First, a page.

This fall, Princeton offered a course on the sociological implications of Bruce Springsteen.
Then comes big bad Harvard, clearly jealous, and they’re all, “OK, Princeton, we see your bid for pop-cultural relevance and raise you… The Wire. So real! So gritty! Your move.”
Princeton’s response? “Model Memoirs: The Life Stories of International Fashion Models,” an African-American Studies/Comp Lit class (announced today) that will be taught next semester by Professor Wendy Belcher.
Here’s the description from the Registrar’s website:
Explores the life-writing of American, African, and Asian women in the fashion industry as a launching point for thinking about race, gender, and class. How do ethnicity and femininity intersect? How are authenticity and difference commodified? How do women construct identities through narrative and negotiate their relationships to their bodies, families, and nations? This course will include guest lectures by fashion editors and models; discussions of contemporary television programs, global fashion, and cultural studies; and student self-narratives about their relationships with cultural standards of beauty, whether vexed or not.
Sample reading list:
Alek Wek, Alek: From Sudanese Refugee to International Supermodel
Irina Pantaeva, Siberian Dream
Jillian Shanebrook, Model: Life Behind the Makeup
Waris Diric, Desert Flower: The Extraordinary Journey of a Desert Nomad
Mary Gaitskill, Veronica
Linda Welters and Abby Lillethun, The Fashion Reader
Models often get unfairly pegged as airheads, and it might be similarly tempting to write off this class as academic fluff. But there’s always been plenty of discussion in the ivory tower about Beauty (its meaning, its evolution, its relation to Truth – ask an art history friend). When it comes to human beauty, it’s hard to deny that models have played a role in defining and communicating the concept’s changing standards.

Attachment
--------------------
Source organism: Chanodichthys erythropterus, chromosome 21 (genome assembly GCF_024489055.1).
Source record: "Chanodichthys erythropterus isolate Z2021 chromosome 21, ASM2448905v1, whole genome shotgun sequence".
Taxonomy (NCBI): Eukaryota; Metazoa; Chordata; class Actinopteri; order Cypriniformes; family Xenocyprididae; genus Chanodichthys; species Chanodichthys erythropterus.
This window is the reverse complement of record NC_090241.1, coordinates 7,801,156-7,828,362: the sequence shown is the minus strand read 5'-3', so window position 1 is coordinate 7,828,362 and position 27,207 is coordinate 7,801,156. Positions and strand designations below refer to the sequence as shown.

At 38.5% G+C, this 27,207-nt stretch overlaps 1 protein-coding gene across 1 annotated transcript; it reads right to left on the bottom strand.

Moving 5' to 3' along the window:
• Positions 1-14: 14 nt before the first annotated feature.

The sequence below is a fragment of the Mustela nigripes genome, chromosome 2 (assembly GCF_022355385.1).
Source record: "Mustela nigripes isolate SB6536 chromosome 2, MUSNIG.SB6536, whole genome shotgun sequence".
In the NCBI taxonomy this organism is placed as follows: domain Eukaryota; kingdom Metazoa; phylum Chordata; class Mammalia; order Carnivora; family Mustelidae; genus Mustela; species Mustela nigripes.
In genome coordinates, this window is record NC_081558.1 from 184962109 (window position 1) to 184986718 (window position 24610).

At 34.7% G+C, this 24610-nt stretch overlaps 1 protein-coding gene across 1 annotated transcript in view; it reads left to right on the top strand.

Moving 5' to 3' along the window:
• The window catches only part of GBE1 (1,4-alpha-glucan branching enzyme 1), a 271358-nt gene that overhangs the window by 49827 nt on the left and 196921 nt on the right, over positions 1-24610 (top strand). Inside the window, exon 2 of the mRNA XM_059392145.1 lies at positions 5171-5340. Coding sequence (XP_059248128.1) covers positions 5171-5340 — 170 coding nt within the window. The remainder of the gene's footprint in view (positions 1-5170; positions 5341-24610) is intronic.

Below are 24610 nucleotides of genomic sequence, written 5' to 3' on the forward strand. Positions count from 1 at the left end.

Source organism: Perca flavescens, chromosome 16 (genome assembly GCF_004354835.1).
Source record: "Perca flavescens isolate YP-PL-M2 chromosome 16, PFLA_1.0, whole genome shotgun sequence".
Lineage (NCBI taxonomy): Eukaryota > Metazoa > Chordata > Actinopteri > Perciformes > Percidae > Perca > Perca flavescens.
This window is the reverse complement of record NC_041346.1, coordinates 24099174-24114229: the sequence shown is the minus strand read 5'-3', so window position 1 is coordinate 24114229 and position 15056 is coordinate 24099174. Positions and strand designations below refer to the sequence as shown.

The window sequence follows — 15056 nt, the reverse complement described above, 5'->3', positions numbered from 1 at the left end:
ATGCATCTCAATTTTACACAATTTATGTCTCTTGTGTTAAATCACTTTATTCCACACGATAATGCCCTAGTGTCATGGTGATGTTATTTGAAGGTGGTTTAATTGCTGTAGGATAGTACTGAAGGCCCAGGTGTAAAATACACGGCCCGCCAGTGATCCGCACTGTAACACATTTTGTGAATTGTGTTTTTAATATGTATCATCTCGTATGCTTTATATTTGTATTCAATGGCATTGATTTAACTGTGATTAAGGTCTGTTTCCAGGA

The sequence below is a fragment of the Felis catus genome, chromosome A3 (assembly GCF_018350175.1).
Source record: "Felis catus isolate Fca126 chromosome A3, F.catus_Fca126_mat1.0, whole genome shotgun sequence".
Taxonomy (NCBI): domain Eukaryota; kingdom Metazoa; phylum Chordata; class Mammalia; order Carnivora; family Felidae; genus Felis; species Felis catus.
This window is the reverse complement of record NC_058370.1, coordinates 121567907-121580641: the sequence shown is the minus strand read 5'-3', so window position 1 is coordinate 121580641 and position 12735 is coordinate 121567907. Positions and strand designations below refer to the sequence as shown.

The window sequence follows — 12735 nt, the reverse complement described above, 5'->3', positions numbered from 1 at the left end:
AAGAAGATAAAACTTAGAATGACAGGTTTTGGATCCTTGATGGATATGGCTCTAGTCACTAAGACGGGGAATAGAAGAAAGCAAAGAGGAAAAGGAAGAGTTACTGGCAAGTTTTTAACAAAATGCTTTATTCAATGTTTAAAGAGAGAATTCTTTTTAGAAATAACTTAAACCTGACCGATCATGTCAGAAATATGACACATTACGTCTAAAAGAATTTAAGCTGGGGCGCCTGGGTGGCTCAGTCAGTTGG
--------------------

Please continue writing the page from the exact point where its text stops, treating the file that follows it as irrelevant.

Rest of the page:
Discussing what that role is, exactly, is likely a big part of the class. But even putting aside such high-minded academic concerns, there’s much that could be compelling about hearing the stories of women often paid to be mute projections of some larger feminine ideal. Beyond the usual backstage champagne-and-cigarettes stories, you can find some real human drama — for a more sensational example, I direct you to the tragic tale of Wallis Franklin — when examining models’ lives.
Also, Tyra Banks.
Of course, the course’s omission of male models leaves the door wide open for Harvard to one-up us again. But for now, Inkblots, savor the fierceness of victory.